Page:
(a) Provide the widest possible choice to students in participating schools,

(b) Promote transfers of students from low-performing to higher-performing schools,

(c) Include interdistrict partnerships to allow students to transfer to a school in another district from their original school, and

(d) Require sites to use funds to support student transportation services or costs (on the assumption that this would more likely enable students to attend more distant schools).

The extent the program met the goal of providing “the widest possible choice to students” is measured by the overall student participation and participation rates in the VPSC Program’s choice initiatives. When available, the report also presents data on the numbers of transfers from low- to higher-performing schools, and evidence of interdistrict partnerships and transportation costs. By design, these priorities do not necessarily reflect the only ways in which an evaluation could define “educational equity and excellence.” However, they link directly to the legislation’s stated priorities for implementation. Exploring other definitions and collecting data to address them were beyond the scope of the evaluation.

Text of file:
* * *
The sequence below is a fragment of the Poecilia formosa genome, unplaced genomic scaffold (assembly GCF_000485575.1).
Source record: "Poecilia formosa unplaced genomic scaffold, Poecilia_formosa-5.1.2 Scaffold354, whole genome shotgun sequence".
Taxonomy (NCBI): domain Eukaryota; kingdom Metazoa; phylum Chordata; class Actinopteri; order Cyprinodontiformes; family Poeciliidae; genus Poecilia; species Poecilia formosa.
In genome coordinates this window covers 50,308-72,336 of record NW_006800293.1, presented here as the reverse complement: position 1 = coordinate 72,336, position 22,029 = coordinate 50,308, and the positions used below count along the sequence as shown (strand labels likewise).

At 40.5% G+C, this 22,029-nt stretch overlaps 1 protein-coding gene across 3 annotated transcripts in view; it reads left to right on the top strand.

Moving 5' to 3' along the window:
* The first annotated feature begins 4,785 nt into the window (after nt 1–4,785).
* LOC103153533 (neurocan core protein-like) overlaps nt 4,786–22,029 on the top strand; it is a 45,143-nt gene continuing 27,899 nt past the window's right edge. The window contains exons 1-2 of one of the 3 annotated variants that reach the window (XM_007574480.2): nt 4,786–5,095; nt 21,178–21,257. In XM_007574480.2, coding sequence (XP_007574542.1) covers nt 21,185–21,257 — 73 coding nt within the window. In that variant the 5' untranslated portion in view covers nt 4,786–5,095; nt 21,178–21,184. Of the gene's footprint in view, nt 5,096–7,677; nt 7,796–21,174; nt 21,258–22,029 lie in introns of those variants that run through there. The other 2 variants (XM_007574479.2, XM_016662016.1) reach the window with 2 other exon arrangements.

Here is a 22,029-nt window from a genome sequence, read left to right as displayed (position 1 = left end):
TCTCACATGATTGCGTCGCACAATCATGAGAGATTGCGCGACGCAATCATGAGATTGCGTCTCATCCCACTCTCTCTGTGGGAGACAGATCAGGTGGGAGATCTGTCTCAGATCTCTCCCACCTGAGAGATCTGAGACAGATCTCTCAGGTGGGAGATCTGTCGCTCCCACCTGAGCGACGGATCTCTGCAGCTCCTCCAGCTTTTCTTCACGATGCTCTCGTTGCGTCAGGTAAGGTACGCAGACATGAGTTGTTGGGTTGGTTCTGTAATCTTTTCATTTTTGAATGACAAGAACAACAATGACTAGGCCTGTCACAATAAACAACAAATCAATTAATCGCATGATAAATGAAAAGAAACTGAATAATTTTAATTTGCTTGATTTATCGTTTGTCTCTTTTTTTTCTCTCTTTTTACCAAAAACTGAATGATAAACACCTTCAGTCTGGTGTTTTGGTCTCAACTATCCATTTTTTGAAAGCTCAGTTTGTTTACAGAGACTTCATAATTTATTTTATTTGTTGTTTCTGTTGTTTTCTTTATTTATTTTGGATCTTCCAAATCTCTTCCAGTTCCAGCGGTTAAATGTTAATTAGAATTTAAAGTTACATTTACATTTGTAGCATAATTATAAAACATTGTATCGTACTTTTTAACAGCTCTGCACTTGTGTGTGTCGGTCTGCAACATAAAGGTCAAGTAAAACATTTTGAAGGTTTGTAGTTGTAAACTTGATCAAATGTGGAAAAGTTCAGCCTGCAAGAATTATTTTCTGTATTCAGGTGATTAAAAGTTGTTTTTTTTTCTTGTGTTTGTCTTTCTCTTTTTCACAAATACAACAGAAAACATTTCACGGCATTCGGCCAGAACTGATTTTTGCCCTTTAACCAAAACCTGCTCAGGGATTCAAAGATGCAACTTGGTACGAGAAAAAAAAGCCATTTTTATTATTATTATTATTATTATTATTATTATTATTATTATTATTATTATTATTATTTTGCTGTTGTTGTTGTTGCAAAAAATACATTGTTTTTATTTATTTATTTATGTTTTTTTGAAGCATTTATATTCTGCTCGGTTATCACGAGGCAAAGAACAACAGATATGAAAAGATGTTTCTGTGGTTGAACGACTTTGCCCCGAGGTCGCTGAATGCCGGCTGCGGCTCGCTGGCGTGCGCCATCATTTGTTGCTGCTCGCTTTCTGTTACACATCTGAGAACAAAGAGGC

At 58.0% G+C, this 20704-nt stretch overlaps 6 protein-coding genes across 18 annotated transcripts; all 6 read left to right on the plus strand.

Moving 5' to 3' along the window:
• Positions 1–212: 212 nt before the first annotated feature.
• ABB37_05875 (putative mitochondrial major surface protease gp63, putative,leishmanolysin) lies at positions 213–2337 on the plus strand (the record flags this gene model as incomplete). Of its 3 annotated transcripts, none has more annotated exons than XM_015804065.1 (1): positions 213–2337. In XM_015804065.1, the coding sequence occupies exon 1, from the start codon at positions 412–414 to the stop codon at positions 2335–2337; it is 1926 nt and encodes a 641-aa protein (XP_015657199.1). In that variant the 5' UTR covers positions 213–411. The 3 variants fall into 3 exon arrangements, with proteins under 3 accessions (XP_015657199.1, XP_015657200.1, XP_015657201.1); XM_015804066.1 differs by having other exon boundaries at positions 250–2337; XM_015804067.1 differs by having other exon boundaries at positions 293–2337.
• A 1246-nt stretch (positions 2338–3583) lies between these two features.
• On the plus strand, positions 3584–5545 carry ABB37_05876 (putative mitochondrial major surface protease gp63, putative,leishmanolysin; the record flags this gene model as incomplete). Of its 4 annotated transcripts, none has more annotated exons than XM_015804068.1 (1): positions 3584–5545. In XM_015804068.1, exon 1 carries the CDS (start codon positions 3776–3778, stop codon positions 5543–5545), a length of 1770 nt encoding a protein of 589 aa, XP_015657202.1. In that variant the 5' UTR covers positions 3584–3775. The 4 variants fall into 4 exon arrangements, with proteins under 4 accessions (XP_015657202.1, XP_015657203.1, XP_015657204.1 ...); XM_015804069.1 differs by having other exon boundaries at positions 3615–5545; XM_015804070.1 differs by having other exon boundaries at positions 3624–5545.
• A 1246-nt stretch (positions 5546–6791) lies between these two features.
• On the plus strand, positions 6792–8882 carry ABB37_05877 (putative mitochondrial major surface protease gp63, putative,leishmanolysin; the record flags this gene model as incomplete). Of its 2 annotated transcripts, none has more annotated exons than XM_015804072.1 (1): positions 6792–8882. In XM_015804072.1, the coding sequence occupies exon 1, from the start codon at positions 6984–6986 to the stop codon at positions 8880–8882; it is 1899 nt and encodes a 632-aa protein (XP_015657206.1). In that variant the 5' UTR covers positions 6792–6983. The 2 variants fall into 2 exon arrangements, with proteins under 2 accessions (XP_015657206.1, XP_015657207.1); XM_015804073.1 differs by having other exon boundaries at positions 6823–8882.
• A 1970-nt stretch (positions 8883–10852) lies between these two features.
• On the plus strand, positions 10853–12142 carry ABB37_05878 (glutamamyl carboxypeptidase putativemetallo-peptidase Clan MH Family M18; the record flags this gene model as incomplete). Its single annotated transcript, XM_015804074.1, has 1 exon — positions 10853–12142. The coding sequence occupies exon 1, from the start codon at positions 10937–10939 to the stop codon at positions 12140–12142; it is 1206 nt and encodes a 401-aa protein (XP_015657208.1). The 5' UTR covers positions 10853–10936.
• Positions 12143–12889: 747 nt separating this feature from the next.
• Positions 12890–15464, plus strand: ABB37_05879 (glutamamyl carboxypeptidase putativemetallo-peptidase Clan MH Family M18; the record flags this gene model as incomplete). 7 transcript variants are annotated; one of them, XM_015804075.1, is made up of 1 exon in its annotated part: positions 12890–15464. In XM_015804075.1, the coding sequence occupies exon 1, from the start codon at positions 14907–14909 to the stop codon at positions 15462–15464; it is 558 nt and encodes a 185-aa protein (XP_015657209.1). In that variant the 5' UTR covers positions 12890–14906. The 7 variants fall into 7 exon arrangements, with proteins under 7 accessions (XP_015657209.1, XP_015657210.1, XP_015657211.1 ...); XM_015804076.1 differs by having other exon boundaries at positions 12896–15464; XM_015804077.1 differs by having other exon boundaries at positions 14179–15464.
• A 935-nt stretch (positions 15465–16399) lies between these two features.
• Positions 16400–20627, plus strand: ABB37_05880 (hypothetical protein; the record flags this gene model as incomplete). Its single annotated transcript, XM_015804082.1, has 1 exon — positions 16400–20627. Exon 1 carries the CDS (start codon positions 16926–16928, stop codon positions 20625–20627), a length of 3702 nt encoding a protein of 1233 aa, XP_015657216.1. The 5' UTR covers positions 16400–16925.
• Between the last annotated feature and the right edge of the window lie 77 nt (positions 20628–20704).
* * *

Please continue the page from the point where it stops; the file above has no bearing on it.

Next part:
Question three pertains to Congress’s interest in having the evaluation investigate the achievement outcomes associated with the VPSC Program. The current report includes a discussion of the efforts to date to collect achievement data. The results of this analysis will be presented in the final report.

Main Findings

The evaluation is based on a mixture of quantitative and qualitative methods (see chapter 2 of this report). Among other features, it draws from multiple data sources, including site visits, surveys, program documents, and student achievement records. Data collection will continue through the end of the five-year grant cycle, which ends in the spring of 2007. The evaluation data suggest the following interim trends regarding the VPSC Program’s choice activities, student enrollment, and progress on its priorities.

Characteristics of the VPSC Sites

The 13 VPSC sites are located in various parts of the country. Ten sites are located in predominantly urban areas, two in areas that cover both urban and rural regions, and one in an entirely rural area. Ten of the locales represent a residential population of over 100,000 people each. The public school student populations in the communities are mostly diverse and poor. Nonwhite students comprise over 60 percent of the student population at seven school systems represented by the sites. Similarly, over 60 percent of the students are eligible for the Free and Reduced-Price Lunch program 3 at seven of the sites.